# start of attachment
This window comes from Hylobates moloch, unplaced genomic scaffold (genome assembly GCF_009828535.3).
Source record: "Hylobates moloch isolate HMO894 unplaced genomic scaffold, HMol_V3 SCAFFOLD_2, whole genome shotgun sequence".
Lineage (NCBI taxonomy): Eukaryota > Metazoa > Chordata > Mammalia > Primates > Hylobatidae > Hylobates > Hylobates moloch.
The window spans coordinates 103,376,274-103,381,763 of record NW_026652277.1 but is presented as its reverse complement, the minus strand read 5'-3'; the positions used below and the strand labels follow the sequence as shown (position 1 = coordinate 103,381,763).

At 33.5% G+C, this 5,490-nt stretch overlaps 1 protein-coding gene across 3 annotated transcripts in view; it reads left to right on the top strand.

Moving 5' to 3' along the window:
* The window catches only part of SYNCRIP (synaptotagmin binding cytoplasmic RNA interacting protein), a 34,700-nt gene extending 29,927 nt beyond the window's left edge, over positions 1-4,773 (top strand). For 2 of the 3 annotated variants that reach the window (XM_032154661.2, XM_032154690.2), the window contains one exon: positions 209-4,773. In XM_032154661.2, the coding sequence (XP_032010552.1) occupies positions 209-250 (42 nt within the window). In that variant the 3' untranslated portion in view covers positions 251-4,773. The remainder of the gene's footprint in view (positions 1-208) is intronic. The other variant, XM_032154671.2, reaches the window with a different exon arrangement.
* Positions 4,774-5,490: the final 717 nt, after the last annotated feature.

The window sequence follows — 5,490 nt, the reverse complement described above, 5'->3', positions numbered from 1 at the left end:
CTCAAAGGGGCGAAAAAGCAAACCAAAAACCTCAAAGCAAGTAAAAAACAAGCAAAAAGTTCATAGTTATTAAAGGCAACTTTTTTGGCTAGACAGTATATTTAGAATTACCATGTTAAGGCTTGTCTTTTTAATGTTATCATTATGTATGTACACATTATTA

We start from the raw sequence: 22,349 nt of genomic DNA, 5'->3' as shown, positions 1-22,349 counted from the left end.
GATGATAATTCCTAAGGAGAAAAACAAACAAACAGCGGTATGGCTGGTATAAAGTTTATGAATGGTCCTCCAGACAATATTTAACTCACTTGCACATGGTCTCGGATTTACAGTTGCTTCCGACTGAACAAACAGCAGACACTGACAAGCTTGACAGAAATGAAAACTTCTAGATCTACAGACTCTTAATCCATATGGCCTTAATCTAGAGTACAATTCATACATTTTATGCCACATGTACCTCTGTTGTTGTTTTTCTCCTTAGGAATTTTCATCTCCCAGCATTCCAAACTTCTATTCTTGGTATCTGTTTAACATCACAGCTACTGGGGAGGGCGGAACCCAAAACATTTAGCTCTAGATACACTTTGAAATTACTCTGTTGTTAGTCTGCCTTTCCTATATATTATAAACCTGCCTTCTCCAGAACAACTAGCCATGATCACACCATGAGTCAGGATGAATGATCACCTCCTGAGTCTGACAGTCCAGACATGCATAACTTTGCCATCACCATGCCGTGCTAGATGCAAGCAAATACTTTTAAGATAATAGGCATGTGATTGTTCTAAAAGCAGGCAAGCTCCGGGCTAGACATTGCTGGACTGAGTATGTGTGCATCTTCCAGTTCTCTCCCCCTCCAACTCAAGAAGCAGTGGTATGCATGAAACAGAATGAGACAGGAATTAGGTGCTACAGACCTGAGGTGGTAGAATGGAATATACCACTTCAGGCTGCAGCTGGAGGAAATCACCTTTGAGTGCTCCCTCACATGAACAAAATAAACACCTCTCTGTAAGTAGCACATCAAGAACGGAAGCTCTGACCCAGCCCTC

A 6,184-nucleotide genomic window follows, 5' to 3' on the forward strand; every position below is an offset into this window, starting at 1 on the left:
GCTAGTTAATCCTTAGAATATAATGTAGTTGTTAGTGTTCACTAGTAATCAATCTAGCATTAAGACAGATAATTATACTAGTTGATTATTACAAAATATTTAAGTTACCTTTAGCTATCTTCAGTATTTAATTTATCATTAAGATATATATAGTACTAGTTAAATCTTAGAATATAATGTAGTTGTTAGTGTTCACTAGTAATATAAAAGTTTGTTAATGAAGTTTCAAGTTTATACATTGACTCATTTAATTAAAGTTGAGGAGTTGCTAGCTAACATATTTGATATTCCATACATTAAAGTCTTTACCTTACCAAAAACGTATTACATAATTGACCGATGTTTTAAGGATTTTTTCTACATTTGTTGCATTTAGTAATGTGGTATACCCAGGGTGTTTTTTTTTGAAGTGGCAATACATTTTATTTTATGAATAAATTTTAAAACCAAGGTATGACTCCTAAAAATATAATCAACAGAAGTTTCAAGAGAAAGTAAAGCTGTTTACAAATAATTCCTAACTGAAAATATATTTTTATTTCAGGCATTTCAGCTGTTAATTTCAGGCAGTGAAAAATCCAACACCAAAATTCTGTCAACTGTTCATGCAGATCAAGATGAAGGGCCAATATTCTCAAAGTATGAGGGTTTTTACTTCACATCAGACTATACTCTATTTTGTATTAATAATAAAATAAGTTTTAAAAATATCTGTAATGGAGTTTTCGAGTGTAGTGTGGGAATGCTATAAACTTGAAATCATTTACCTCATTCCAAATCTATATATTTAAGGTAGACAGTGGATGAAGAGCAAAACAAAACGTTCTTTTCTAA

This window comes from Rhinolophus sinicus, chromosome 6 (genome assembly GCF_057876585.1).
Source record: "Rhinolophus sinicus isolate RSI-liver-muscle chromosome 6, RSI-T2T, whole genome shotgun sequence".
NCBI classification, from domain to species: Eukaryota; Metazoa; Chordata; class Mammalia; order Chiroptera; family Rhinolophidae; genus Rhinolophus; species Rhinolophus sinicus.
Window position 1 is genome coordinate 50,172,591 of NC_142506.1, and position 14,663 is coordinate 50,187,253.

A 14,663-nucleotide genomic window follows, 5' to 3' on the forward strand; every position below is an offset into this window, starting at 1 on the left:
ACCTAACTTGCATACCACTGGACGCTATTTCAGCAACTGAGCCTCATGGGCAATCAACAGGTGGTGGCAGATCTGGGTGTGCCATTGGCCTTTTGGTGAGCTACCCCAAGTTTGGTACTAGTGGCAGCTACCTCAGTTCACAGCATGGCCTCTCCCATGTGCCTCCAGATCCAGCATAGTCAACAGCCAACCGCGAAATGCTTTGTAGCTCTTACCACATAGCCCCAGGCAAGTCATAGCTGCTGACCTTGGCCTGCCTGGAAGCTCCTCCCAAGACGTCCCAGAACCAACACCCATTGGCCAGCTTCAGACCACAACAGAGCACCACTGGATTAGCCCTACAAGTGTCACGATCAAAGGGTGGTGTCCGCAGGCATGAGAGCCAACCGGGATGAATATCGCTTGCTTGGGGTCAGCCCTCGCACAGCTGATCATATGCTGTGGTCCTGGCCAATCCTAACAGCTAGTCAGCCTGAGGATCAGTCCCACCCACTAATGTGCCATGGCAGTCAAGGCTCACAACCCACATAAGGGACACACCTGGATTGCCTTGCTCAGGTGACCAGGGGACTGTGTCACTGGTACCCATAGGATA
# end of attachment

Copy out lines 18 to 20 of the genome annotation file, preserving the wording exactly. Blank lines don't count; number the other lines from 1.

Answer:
Window position 1 is genome coordinate 50,172,591 of NC_142506.1, and position 14,663 is coordinate 50,187,253.

A 14,663-nucleotide genomic window follows, 5' to 3' on the forward strand; every position below is an offset into this window, starting at 1 on the left:
ACCTAACTTGCATACCACTGGACGCTATTTCAGCAACTGAGCCTCATGGGCAATCAACAGGTGGTGGCAGATCTGGGTGTGCCATTGGCCTTTTGGTGAGCTACCCCAAGTTTGGTACTAGTGGCAGCTACCTCAGTTCACAGCATGGCCTCTCCCATGTGCCTCCAGATCCAGCATAGTCAACAGCCAACCGCGAAATGCTTTGTAGCTCTTACCACATAGCCCCAGGCAAGTCATAGCTGCTGACCTTGGCCTGCCTGGAAGCTCCTCCCAAGACGTCCCAGAACCAACACCCATTGGCCAGCTTCAGACCACAACAGAGCACCACTGGATTAGCCCTACAAGTGTCACGATCAAAGGGTGGTGTCCGCAGGCATGAGAGCCAACCGGGATGAATATCGCTTGCTTGGGGTCAGCCCTCGCACAGCTGATCATATGCTGTGGTCCTGGCCAATCCTAACAGCTAGTCAGCCTGAGGATCAGTCCCACCCACTAATGTGCCATGGCAGTCAAGGCTCACAACCCACATAAGGGACACACCTGGATTGCCTTGCTCAGGTGACCAGGGGACTGTGTCACTGGTACCCATAGGATA